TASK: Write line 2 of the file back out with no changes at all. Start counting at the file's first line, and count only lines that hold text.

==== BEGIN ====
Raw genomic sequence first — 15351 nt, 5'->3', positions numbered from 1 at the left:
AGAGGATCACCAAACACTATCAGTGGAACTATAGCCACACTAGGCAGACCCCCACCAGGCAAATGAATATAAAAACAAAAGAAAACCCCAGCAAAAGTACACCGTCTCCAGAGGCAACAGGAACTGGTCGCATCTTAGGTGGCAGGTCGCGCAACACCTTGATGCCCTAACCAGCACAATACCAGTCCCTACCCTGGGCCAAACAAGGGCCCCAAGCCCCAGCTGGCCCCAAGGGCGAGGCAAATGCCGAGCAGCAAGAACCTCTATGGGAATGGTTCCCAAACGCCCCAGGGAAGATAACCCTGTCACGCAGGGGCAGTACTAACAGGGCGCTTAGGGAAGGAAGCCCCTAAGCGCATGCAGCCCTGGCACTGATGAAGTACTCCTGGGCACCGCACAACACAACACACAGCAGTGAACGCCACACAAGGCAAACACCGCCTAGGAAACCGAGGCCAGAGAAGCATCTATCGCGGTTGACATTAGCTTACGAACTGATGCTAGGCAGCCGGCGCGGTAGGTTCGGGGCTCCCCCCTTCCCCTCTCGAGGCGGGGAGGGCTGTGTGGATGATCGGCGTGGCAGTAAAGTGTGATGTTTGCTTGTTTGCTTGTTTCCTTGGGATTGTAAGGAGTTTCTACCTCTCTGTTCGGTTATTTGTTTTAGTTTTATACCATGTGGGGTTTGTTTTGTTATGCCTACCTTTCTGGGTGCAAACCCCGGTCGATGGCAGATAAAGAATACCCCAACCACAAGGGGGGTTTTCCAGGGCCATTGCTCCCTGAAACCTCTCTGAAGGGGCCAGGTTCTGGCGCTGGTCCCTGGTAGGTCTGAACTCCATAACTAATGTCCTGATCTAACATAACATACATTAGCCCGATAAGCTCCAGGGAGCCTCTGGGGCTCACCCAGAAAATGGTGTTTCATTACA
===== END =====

AGAGGATCACCAAACACTATCAGTGGAACTATAGCCACACTAGGCAGACCCCCACCAGGCAAATGAATATAAAAACAAAAGAAAACCCCAGCAAAAGTACACCGTCTCCAGAGGCAACAGGAACTGGTCGCATCTTAGGTGGCAGGTCGCGCAACACCTTGATGCCCTAACCAGCACAATACCAGTCCCTACCCTGGGCCAAACAAGGGCCCCAAGCCCCAGCTGGCCCCAAGGGCGAGGCAAATGCCGAGCAGCAAGAACCTCTATGGGAATGGTTCCCAAACGCCCCAGGGAAGATAACCCTGTCACGCAGGGGCAGTACTAACAGGGCGCTTAGGGAAGGAAGCCCCTAAGCGCATGCAGCCCTGGCACTGATGAAGTACTCCTGGGCACCGCACAACACAACACACAGCAGTGAACGCCACACAAGGCAAACACCGCCTAGGAAACCGAGGCCAGAGAAGCATCTATCGCGGTTGACATTAGCTTACGAACTGATGCTAGGCAGCCGGCGCGGTAGGTTCGGGGCTCCCCCCTTCCCCTCTCGAGGCGGGGAGGGCTGTGTGGATGATCGGCGTGGCAGTAAAGTGTGATGTTTGCTTGTTTGCTTGTTTCCTTGGGATTGTAAGGAGTTTCTACCTCTCTGTTCGGTTATTTGTTTTAGTTTTATACCATGTGGGGTTTGTTTTGTTATGCCTACCTTTCTGGGTGCAAACCCCGGTCGATGGCAGATAAAGAATACCCCAACCACAAGGGGGGTTTTCCAGGGCCATTGCTCCCTGAAACCTCTCTGAAGGGGCCAGGTTCTGGCGCTGGTCCCTGGTAGGTCTGAACTCCATAACTAATGTCCTGATCTAACATAACATACATTAGCCCGATAAGCTCCAGGGAGCCTCTGGGGCTCACCCAGAAAATGGTGTTTCATTACA